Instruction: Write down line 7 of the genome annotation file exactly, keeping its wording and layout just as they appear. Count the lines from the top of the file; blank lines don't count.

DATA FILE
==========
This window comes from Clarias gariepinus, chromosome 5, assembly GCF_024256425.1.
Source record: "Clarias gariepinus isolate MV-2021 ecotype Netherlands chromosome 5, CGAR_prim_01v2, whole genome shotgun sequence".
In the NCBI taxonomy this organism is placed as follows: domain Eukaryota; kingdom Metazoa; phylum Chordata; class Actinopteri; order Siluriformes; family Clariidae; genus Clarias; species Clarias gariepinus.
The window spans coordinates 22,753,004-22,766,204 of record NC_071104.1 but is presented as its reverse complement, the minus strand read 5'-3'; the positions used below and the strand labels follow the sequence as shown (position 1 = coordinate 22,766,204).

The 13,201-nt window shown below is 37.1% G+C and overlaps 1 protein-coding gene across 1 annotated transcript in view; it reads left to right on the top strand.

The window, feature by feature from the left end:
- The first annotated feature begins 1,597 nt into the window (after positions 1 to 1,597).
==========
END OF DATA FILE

- The first annotated feature begins 1,597 nt into the window (after positions 1 to 1,597).